Jump to main content
Jump to site search

Issue 6, 2019

Bacterial flagella as an osteogenic differentiation nano-promoter

Author affiliations

Abstract

Flagella as protein nanofibers (∼14 nm wide) on the surface of swimming bacteria are molecular machines for assisting bacteria to swim in the liquid. They are mainly assembled from protein subunits (FliC) that can be genetically engineered to display peptides. However, so far, no study has been made to show whether flagella with or without displaying peptides could direct stem cell fate. Here we show that flagella detached from bacteria could promote the osteogenic differentiation of bone marrow derived mesenchymal stem cells (BMSCs), and the display of a functional peptide and mineralization of bone mineral (hydroxylapatite, HAP) on the flagella further collectively enhance the promotion effect. The functional peptide is made of two fused amino acid sequences, RGD and E8, which are responsible for promoting cell adhesion onto flagella-bearing substrates and inducing HAP mineralization on flagella from an HAP-supersaturated solution, respectively. Our work shows that the unique nanotopography and surface chemistry of both mineralized and non-mineralized flagella enable them to present physical and chemical cues favoring the osteogenic differentiation of stem cells. Thus flagella are nanofibrous osteogenic differentiation promoters that can be used to build extracellular matrix-like materials.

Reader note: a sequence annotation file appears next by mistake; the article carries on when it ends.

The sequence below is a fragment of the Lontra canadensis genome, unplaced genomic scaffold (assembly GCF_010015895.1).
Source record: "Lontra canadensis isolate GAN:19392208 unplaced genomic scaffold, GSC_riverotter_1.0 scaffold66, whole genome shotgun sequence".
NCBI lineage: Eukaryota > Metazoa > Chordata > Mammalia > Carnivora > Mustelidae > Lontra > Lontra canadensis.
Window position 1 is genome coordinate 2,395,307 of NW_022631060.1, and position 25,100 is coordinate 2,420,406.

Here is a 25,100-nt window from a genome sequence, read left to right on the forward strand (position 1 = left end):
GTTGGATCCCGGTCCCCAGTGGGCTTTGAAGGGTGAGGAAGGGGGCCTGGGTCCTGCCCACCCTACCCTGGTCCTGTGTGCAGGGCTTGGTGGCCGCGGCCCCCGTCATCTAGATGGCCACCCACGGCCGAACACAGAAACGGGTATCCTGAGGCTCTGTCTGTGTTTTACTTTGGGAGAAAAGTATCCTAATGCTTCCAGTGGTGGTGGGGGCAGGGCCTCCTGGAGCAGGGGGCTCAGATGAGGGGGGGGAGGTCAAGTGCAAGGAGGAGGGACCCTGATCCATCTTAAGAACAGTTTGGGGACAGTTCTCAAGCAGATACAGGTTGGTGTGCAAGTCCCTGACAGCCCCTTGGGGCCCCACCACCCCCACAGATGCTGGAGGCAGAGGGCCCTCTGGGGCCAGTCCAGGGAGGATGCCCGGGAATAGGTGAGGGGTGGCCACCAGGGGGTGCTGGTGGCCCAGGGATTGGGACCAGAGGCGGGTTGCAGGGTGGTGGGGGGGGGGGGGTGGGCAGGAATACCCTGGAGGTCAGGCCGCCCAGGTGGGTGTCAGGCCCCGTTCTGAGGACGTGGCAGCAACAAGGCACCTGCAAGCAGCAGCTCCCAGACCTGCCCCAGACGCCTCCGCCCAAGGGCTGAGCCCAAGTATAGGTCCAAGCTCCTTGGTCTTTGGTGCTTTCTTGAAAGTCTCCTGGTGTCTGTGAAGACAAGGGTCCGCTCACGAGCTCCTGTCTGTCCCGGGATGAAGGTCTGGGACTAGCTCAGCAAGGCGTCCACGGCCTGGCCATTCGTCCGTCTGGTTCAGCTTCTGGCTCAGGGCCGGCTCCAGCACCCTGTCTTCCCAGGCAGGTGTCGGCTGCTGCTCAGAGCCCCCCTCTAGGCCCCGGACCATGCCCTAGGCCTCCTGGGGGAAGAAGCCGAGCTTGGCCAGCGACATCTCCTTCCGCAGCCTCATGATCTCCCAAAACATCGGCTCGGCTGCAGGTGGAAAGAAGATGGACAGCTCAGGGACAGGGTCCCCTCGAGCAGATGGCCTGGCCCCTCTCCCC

Graphical abstract: Bacterial flagella as an osteogenic differentiation nano-promoter

Supplementary files

Article information


Submitted
26 Feb 2019
Accepted
07 May 2019
First published
12 Jun 2019

Nanoscale Horiz., 2019,4, 1286-1292
Article type
Communication
Author version available

Bacterial flagella as an osteogenic differentiation nano-promoter

D. Li, Y. Zhu, T. Yang, M. Yang and C. Mao, Nanoscale Horiz., 2019, 4, 1286 DOI: 10.1039/C9NH00124G

To request permission to reproduce material from this article, please go to the Copyright Clearance Center request page.

If you are an author contributing to an RSC publication, you do not need to request permission provided correct acknowledgement is given.

If you are the author of this article, you do not need to request permission to reproduce figures and diagrams provided correct acknowledgement is given. If you want to reproduce the whole article in a third-party publication (excluding your thesis/dissertation for which permission is not required) please go to the Copyright Clearance Center request page.

Read more about how to correctly acknowledge RSC content.


Social activity

Search articles by author

Spotlight

Advertisements